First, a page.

When Heaven Breaks Through
I often marvel at how Jews living during the first century could have missed that Jesus was the Messiah. The prophecies about the Messiah proclaimed that this "Chosen One" would wield the power to undo pain and evil, and that's exactly what Jesus demonstrated, over and over again. The Gospel writers saw Jesus' miracles as evidence that He was the fulfillment of Messianic prophecy. The healings and the casting out of demons weren't just a big show to draw a crowd; Jesus' miracles demonstrated a specific characteristic the Chosen One must possess: the ability to "undo" pain and evil.
Consider these prophecies:
The afflicted shall eat and be satisfied... - Psalm 22:26
The Lord sets the prisoners free; the Lord opens the eyes of the blind. - Psalm 146:7-8
In that day the deaf shall hear the words of a book, and out of their gloom and darkness, the eyes of the blind shall see. - Isaiah 29:18
Then the eyes of the blind shall be opened, and the ears of the deaf unstopped - Isaiah 35:3
In Jesus' first declaration of His identity, He read aloud from Isaiah: "The Spirit of the Lord is upon me, because he has anointed me to proclaim good news to the poor. He has sent me to proclaim liberty to the captives and recovering of sight to the blind, to set at liberty those who are oppressed, to proclaim the year of the Lord's favor..." (Luke 4.18; Isaiah 61.1-2) You could consider this text the roadmap of what Jesus' ministry looked like from beginning to end. Over and over, Jesus used miracles as evidence that He was, in fact, the Son of God. When He forgave the sins of a lame man in Mark 2, He also healed his physical lameness to reinforce His authority to forgive sin. The crowds got the message. When Jesus healed a cripple at the pool of Bathseda in John 5, the Jews recognized that He was identifying Himself as God. (See John 5:20.) Jesus' miracles testified to the reality of His identity.
Throughout the rest of the New Testament, the apostles' miracles bore the same trademark: the Spirit worked intentionally to bring glory to King Jesus. Heaven had broken through; death had been defeated. Christ was alive and reigning, and as such, sickness no longer had authority over the resurrected Lamb (*1).
In all the centuries since then, Christ's authority has not changed. Do we really believe that the Kingdom of God is in our midst like Jesus taught (Lk 11.20; Lk 17.21)? Do we believe Jesus has complete authority to heal and break chains of bondage? Can He do the impossible miracles we're afraid to ask for?
I've heard entire cases made for the continuation of miracles built solely on a healed headache or an aced math test. While of course we should be grateful for all things (Eph 5.20; Col 3.17), let's be real: That's like saying you believe in Jesus because you saw His face in your french toast. WhileI don't discount those things are possible, the God of scripture is a Man of War (Is 42.13) who can and does heal our permanent brokenness, can and does redeem or waywardness, and can and does heal cancer, blindness, deafness, autism, or anything else that causes pain. But the reason I believe this is not just because I've seen it or because He's obligated to heal by some "gifting," but because Jesus inaugurated the Kingdom of Heaven at the cross and He is a good King, ruling over His creation with kindness and complete authority (Ps 135.6; Dan 4.35; 1 Tim 1.17; Rev 17.14).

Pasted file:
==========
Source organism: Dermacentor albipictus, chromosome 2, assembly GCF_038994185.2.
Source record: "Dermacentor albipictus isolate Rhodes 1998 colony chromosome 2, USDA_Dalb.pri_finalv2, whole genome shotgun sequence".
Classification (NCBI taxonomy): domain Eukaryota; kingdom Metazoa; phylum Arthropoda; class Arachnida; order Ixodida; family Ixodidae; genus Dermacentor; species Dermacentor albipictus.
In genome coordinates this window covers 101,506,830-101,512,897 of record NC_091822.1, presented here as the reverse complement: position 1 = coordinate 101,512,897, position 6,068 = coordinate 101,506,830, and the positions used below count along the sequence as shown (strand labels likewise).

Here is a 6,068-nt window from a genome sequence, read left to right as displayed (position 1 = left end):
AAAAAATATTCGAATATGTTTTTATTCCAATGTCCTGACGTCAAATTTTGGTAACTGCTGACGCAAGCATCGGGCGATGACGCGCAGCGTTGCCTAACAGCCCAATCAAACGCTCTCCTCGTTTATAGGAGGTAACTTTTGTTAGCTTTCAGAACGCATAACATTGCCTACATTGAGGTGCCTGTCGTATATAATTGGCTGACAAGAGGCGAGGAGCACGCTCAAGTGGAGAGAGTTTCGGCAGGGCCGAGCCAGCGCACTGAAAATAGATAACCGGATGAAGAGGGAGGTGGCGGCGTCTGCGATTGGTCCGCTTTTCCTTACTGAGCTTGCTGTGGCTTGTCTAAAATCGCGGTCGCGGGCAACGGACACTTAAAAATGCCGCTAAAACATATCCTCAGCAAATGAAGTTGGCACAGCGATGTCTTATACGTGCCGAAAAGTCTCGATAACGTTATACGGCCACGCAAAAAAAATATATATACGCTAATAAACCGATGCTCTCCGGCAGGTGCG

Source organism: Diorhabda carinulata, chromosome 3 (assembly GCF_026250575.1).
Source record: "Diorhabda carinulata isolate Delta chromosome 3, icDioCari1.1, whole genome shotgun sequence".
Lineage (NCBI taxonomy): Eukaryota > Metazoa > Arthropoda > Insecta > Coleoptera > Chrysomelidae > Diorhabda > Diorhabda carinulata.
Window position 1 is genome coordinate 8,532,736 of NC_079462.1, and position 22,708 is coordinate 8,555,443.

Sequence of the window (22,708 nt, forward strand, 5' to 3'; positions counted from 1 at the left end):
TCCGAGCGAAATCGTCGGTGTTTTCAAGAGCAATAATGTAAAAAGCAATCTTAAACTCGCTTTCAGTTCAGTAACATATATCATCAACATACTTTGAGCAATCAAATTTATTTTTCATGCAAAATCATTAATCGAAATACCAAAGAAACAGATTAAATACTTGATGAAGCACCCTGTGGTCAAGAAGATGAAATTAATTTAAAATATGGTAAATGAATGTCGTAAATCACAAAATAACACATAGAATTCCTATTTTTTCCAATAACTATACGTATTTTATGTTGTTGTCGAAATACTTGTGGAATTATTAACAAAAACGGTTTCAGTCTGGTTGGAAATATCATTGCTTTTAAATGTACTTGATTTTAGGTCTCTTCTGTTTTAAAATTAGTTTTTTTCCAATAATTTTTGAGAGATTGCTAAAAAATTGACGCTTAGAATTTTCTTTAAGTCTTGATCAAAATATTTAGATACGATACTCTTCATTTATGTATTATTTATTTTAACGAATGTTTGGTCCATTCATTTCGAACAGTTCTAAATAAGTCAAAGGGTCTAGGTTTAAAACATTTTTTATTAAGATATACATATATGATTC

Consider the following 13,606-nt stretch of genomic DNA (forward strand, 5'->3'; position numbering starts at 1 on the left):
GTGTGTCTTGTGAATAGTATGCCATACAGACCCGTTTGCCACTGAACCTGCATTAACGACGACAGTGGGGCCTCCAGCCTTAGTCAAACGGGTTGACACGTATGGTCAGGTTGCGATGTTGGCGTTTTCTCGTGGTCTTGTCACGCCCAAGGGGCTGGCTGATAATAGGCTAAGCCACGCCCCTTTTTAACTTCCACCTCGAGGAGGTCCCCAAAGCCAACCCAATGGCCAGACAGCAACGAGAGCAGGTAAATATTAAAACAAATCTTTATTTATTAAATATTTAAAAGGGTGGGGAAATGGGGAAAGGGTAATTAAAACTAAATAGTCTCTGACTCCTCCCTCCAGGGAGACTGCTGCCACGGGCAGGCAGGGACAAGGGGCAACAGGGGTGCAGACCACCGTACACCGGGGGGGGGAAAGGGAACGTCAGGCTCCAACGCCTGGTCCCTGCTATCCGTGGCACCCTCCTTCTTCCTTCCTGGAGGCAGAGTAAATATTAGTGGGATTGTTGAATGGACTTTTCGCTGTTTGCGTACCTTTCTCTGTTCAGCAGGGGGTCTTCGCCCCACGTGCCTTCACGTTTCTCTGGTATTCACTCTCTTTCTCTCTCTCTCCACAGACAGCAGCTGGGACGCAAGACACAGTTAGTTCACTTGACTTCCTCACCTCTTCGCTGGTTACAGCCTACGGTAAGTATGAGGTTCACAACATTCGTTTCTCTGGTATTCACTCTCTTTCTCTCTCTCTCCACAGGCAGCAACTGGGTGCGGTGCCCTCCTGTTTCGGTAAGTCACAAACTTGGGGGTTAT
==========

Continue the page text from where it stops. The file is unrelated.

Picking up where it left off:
Church, it's crucial that we are fiercely confident in our God's agenda to undo pain and evil. It's the story on every page of Scripture: God trumps evil. God is perfectly just and perfectly sovereign, so we must throw ourselves at His feet and beg that He heal our pain, without doubting for a moment that if He does not, it is still His will that we rejoice in His sovereignty (Php 4.6; 1 Thess 5.16-18). Friends, my charge is that of Zechariah: "Return to your stronghold, O prisoners of hope!" (Zech 9.12)
“We modern people think of miracles as the suspension of the natural order, but Jesus meant them to be the restoration of the natural order. The Bible tells us that God did not originally make the world to have disease, hunger, and death in it. Jesus has come to redeem where it is wrong and heal the world where it is broken. His miracles are not just proofs that he has power but also wonderful foretastes of what he is going to do with that power. Jesus' miracles are not just a challenge to our minds, but a promise to our hearts, that the world we all want is coming.” - Timothy Keller, The Reason for God
You rule over all things: over the pain and disease of sinful men, over the wind and the rain and every square inch of creation. We don't deserve for a moment to enjoy relief from the consequences of our sin, yet many of us enjoy daily comforts which we don't attribute to Your goodness. Forgive us for thinking we deserve Eden; we deserve nothing. Yet You single-handedly rescued us from Adam's curse and are renewing Your world and filling it with the knowledge of Your glory. Yahweh, please increase our faith until we can throw ourselves without hesitation onto your great Name. Heal our brokenness. Undo the pain and evil we've welcomed into our lives and grown accustomed to. Lord, we believe; help our unbelief.
*1 - It's interesting to note that in the same way healings testified to God's glory, the Spirit's refusal to heal did the same thing. Consider 2 Cor 12.7-9, Php 2.25-30, and 1 Tim 5.23